On opening night the church hall was packed.  The audience was expectant.  But when the curtain went up there was something was wrong.  Then everyone heard the director say in a voice, just above a whisper, "Hey George, you forgot to turn on Jesus."

            The Christmas story begins in darkness.  There was the darkness of oppression, for God's people were a conquered and occupied people. There was the universal taxation that brought Jesus, Mary, and Joseph to Bethlehem.  That first Christmas the mood was despair and the darkness of disillusionment.

            We too live in a world of darkness. There are wars and rumors of wars, hunger and unemployment, loneliness, and an emptiness across the country.  Perhaps the poet Robert Frost worded it best when he wrote: “I have been acquainted with the night.  I have walked in the rain and out of the rain.  I have been acquainted with the night.”  Scripture affirms that darkness is a real and present danger.

            Scripture also affirms that the darkness is not everything.   The prophet Isaiah wrote that “the people who walk in darkness have seen a great light.”  And Saint John tells us: “The light shines in the darkness and the darkness has not overcome it.”  


There’s an interesting historical footnote about light:  During the dark winter of 1864 at Petersburg, Virginia, the Confederate army of Northern Virginia was besieged by the Union Army of the Potomac.  The war had long since given way to the muck and mire of trench warfare.  One night Confederate Major General George Pickett received word that his wife had given birth to a baby boy.  Up and down the line the Confederates built huge bonfires in celebration.  These fires were soon seen in the Northern camps and General Grant sent out a patrol to see what was going on. The scouts returned with the news that Pickett had had a son and these were celebration fires. Grant and Pickett knew each other well from the old Army, so Grant also ordered bonfires to be built and burned in the baby’s honor.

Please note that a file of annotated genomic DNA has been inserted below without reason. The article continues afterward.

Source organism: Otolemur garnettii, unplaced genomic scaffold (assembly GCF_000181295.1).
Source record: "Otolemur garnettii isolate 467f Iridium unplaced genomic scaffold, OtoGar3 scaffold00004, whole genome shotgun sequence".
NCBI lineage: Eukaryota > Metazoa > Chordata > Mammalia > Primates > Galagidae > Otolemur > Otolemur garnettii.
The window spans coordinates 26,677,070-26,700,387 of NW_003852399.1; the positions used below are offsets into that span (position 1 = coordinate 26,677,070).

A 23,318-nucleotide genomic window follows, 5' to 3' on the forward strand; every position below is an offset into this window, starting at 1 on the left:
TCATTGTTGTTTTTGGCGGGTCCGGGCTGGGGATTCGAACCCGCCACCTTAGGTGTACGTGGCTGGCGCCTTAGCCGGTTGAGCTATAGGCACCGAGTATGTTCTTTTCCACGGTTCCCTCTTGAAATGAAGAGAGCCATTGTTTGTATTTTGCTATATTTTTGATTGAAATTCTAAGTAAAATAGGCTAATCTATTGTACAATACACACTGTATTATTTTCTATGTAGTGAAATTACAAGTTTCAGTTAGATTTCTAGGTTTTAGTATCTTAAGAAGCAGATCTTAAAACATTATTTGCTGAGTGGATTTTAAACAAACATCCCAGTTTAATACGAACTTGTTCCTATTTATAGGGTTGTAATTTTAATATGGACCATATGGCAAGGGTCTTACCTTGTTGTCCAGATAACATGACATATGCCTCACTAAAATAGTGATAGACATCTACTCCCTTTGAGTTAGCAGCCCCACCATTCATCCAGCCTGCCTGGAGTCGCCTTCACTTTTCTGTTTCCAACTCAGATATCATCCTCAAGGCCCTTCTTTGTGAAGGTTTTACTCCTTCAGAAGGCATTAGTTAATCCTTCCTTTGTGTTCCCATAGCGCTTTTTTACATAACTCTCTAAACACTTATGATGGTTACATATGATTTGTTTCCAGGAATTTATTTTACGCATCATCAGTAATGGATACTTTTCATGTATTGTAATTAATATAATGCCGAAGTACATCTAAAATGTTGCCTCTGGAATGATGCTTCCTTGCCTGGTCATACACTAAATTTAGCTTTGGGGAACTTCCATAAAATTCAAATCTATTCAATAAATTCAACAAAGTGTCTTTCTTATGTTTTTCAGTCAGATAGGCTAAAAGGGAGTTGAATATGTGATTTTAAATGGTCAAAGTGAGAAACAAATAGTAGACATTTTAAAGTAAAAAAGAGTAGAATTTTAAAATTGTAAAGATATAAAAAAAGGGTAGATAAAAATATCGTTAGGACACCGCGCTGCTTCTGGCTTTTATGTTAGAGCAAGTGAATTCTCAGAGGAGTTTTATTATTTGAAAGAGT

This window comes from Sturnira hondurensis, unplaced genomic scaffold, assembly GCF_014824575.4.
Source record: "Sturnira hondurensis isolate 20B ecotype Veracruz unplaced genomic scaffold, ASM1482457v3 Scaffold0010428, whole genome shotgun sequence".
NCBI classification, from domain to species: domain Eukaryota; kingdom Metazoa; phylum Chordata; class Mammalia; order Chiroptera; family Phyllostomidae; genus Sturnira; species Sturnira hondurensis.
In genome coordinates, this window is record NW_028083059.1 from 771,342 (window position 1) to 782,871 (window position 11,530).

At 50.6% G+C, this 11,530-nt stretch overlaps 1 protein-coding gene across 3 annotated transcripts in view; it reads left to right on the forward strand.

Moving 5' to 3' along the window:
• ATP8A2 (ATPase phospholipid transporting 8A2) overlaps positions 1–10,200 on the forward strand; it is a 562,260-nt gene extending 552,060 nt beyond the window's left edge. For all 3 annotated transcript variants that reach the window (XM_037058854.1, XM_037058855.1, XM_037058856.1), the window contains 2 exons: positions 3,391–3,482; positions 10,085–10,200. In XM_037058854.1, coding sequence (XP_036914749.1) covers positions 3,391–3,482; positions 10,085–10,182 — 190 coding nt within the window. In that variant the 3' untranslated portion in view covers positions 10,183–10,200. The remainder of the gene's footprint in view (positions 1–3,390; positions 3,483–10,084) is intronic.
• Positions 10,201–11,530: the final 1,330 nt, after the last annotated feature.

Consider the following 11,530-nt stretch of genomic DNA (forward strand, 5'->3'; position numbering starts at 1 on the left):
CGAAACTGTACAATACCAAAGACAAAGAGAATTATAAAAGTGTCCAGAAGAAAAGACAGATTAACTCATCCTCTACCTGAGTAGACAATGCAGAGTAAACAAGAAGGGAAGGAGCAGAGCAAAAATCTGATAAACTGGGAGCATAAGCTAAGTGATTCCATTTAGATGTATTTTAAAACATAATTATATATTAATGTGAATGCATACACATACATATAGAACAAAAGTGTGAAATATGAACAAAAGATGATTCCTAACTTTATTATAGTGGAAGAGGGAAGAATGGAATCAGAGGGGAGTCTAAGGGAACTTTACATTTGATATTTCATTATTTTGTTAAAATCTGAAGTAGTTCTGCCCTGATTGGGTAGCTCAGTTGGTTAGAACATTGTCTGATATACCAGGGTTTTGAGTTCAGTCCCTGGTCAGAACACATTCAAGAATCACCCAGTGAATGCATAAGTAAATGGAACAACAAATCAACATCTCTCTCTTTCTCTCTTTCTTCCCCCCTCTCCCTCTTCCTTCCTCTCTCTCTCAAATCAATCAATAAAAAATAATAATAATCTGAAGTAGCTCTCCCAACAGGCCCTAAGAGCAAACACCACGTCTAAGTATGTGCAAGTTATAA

For miles on both sides of the lines fires burned. No shots fired. No yelling back and forth. No war fought, only light celebrating the birth of a child.  But it didn't last forever. Soon the fires burned down and once again the darkness came: the darkness of night and the darkness of war.

            The good news of Christmas is that in the midst of a deep darkness there came a light, and the darkness was not able to overcome that light.  It was not just a temporary flicker. It was an eternal flame.  There are times in the events of the world and in the events of our own personal lives that we may fear that the light will be snuffed out.  But the Christmas story and the Good News of Jesus Christ affirm that the light still shines.

            Into the darkness God sent eternal light.  The greatest need in our mixed up and confused world this day is to let people know that there is hope. That life is worth living no matter what.  We are the people of light and we share that light in a dark and a dreary land.

            God chose to use light from a star to guide the three wise men to Bethlehem.   That light  was an eternal reminder to them and to us that in a sea of darkness, it is the light that keeps us going forward.  The light of hope and the light of Christ leads the way.  The light of Christmas shines and enlightens and darkness in our lives and we, too, discover the pathway to Bethlehem. (2)


1.  Sunday Sermons on line

2.  “A Great Light, Brett Blair and Staff, ChristianGlobe Network, Inc, 2000, 0-0000-0000-1